As of close of trading in New York, electric car executive and space entrepreneur Elon Musk is worth $287 billion, the equivalent of around R4.3 trillion.
Elon Musk

Musk this week saw a historic leap in his personal fortune when the share price of Tesla surged on a big order, and on Wednesday that company – where most of Musk's net worth is locked up – retained much of those gains.

Musk's wealth is most easily compared to other people who are really, really, ridiculously wealthy. Musk is now 46% wealthier than the world's second-richest man, Amazon founder Jeff Bezos. He is 17% richer than the founders of Google, Larry Page and Sergey Brin, combined. He is 2.4 times wealthier than Facebook's Mark Zuckerberg. He is somewhere between 500 and 600 times richer than the queen of England.

In the context of his birth country South Africa, it is possible to get a grasp on the scale of his wealth by, again, comparing it to that of extremely wealthy people.

South Africa has five dollar billionaires: Johann Rupert and his family; fellow dynastic heir Nicky Oppenheimer; Koos Bekker, who headed Naspers' international expansion; mining magnate Patrice Motsepe; and Capitec founder Michiel le Roux. Take all their wealth, multiply it by 11, and you're getting close to the level Musk now inhabits.

But a comparison between Musk's fortune – enough to run the entire country for years – and the lives of ordinary South Africans just gets absurd.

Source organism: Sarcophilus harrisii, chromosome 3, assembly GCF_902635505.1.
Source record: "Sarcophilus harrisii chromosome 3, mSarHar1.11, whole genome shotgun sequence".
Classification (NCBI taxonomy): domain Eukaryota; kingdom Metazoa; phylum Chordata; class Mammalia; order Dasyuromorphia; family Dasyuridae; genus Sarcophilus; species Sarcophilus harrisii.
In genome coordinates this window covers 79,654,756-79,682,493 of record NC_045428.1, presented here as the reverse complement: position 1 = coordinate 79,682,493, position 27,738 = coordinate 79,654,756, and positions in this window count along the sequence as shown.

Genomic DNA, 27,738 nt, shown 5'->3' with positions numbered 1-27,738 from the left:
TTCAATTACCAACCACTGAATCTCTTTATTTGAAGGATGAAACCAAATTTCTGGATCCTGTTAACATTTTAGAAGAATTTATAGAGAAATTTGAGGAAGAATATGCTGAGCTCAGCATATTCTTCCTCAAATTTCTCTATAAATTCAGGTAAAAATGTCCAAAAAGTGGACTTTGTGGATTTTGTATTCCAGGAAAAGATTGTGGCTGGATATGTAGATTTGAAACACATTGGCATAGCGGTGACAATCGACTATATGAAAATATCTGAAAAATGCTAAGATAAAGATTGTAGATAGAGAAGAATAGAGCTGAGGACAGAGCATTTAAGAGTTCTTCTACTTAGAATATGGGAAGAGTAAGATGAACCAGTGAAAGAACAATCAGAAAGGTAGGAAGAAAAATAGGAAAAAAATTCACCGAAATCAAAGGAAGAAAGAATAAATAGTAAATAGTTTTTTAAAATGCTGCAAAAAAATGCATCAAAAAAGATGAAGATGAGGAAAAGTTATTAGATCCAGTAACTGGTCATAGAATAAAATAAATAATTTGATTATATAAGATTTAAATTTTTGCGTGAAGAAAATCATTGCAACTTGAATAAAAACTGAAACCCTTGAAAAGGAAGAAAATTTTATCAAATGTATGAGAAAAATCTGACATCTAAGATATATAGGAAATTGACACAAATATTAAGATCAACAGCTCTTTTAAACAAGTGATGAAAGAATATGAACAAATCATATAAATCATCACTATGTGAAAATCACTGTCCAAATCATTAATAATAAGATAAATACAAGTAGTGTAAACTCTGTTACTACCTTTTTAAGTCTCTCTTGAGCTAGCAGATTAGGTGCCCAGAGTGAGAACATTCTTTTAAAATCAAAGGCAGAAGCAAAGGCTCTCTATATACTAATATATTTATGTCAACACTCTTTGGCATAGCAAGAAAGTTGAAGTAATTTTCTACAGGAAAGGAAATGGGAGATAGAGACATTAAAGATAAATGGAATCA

According to the most recent national statistics, the average salary earner in South Africa (excluding agricultural workers) is paid R23,526 per month.

If such average earners stops eating – and spending money on anything else too – then they could in theory catch up to him by dint of simple hard work.

But if Musk's fortune were to be frozen right now, it would take such an average salary earner 15.2 million years to earn as much as Musk is worth.

A salary earner who saves a significant chunk of their income would catch up to Musk much faster than that thanks to compound interest – assuming Musk chooses to hide his money under his bed, where it achieves no growth.

In such a scenario, Musk would require the services of one of his SpaceX passenger ships every night. His money, neatly piled under a bed in US currency, would require him to commute into orbit to go to sleep on top of it.